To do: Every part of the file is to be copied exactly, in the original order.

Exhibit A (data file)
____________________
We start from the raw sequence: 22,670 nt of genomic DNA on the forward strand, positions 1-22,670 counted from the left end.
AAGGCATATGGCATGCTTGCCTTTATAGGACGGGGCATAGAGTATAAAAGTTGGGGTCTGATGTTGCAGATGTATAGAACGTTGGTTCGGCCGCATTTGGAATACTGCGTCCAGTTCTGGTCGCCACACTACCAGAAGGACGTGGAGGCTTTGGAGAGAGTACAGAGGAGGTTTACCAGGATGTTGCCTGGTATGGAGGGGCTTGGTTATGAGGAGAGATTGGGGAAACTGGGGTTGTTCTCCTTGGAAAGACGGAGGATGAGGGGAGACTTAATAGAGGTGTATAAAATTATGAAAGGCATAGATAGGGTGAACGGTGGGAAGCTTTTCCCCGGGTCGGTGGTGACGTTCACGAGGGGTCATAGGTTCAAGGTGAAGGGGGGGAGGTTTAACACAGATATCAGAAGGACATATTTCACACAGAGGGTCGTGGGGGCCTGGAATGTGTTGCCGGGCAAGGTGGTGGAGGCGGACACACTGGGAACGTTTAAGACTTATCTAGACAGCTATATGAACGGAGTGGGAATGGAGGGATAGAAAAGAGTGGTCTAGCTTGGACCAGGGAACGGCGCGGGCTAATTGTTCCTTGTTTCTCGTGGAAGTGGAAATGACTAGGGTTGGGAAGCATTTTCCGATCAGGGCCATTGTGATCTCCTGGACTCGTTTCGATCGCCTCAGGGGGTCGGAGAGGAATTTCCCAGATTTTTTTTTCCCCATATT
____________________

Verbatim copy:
We start from the raw sequence: 22,670 nt of genomic DNA on the forward strand, positions 1-22,670 counted from the left end.
AAGGCATATGGCATGCTTGCCTTTATAGGACGGGGCATAGAGTATAAAAGTTGGGGTCTGATGTTGCAGATGTATAGAACGTTGGTTCGGCCGCATTTGGAATACTGCGTCCAGTTCTGGTCGCCACACTACCAGAAGGACGTGGAGGCTTTGGAGAGAGTACAGAGGAGGTTTACCAGGATGTTGCCTGGTATGGAGGGGCTTGGTTATGAGGAGAGATTGGGGAAACTGGGGTTGTTCTCCTTGGAAAGACGGAGGATGAGGGGAGACTTAATAGAGGTGTATAAAATTATGAAAGGCATAGATAGGGTGAACGGTGGGAAGCTTTTCCCCGGGTCGGTGGTGACGTTCACGAGGGGTCATAGGTTCAAGGTGAAGGGGGGGAGGTTTAACACAGATATCAGAAGGACATATTTCACACAGAGGGTCGTGGGGGCCTGGAATGTGTTGCCGGGCAAGGTGGTGGAGGCGGACACACTGGGAACGTTTAAGACTTATCTAGACAGCTATATGAACGGAGTGGGAATGGAGGGATAGAAAAGAGTGGTCTAGCTTGGACCAGGGAACGGCGCGGGCTAATTGTTCCTTGTTTCTCGTGGAAGTGGAAATGACTAGGGTTGGGAAGCATTTTCCGATCAGGGCCATTGTGATCTCCTGGACTCGTTTCGATCGCCTCAGGGGGTCGGAGAGGAATTTCCCAGATTTTTTTTTCCCCATATT